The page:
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Title:Aesthetic typicality and sustainable design
Author(s):Heaton, Rachel Flood
Advisor(s):McDonagh, Deana
Department / Program:Art & Design
Discipline:Art and Design
Degree Granting Institution:University of Illinois at Urbana-Champaign
Degree:M.F.A.
Genre:Thesis
Subject(s):Design, Psychology, Sustainability, Aesthetics, Typicality, Categorization, Prototypes, Abstraction, Simplicity, Naoto Fukasawa, Dieter Rams, Jonathan Ive
Abstract:Aesthetic longevity in product design has been linked to environmental sustainability through an increased product lifetime-of-use. One approach to creating enduring product aesthetics is visual simplicity—yet ‘simple’ can be a challenge to define, let alone to create. Designers such as Naoto Fukasawa, Dieter Rams, and Jonathan Ive have achieved visual simplicity by designing to a level of abstraction that maintains the essential, typical character of the product. An analysis of the contexts in which these designers work reveals cultural priorities on typicality. Research from the field of cognitive psychology also suggests that across cultures, typicality is likely to improve cognitive economy during recognition of designed objects. Psychological science can shed light on the way our minds process everyday objects visually, providing a platform for designers to create an enduring aesthetic experience in products, thereby extending product lifetime. An exercise to simulate a design process that prioritizes aesthetic typicality is described. Products and contexts that are suitable for this approach are discussed, as well as limitations and drawbacks to this approach to design sustainability.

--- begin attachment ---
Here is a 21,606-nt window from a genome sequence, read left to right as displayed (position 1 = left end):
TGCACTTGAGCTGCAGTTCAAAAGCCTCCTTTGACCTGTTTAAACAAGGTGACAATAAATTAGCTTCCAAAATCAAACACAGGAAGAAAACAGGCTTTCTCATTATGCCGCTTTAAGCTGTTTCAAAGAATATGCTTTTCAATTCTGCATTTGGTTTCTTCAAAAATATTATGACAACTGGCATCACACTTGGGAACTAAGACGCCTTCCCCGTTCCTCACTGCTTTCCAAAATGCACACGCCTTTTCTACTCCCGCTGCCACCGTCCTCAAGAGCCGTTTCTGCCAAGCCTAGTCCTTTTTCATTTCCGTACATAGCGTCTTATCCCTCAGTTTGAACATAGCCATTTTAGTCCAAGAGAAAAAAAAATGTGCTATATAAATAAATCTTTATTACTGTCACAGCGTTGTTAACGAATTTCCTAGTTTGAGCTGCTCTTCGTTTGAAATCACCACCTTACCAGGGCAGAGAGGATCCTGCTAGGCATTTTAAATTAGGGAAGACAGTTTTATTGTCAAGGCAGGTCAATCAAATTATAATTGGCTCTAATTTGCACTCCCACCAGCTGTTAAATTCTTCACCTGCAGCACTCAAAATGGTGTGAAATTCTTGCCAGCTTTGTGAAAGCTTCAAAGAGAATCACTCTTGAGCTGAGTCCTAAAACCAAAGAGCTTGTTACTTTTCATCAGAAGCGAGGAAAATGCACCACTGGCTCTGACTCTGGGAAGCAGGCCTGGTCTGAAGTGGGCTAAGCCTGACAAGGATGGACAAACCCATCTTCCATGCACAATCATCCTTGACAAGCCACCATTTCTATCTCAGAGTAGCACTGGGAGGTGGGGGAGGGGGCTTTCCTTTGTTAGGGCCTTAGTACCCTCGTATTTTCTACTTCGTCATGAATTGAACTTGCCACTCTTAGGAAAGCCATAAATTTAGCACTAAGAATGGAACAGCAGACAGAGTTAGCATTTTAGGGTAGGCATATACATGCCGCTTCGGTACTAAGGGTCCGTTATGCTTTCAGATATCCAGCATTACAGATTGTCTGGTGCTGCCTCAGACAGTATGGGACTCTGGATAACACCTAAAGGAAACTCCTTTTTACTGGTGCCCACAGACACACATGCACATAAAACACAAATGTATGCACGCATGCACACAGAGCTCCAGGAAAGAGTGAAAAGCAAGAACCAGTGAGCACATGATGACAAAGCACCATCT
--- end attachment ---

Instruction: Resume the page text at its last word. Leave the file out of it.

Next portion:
Issue Date:2017-07-18
Type:Thesis
URI:http://hdl.handle.net/2142/98299
Rights Information:© 2017 Rachel Flood Heaton
Date Available in IDEALS:2017-09-29
Date Deposited:2017-08


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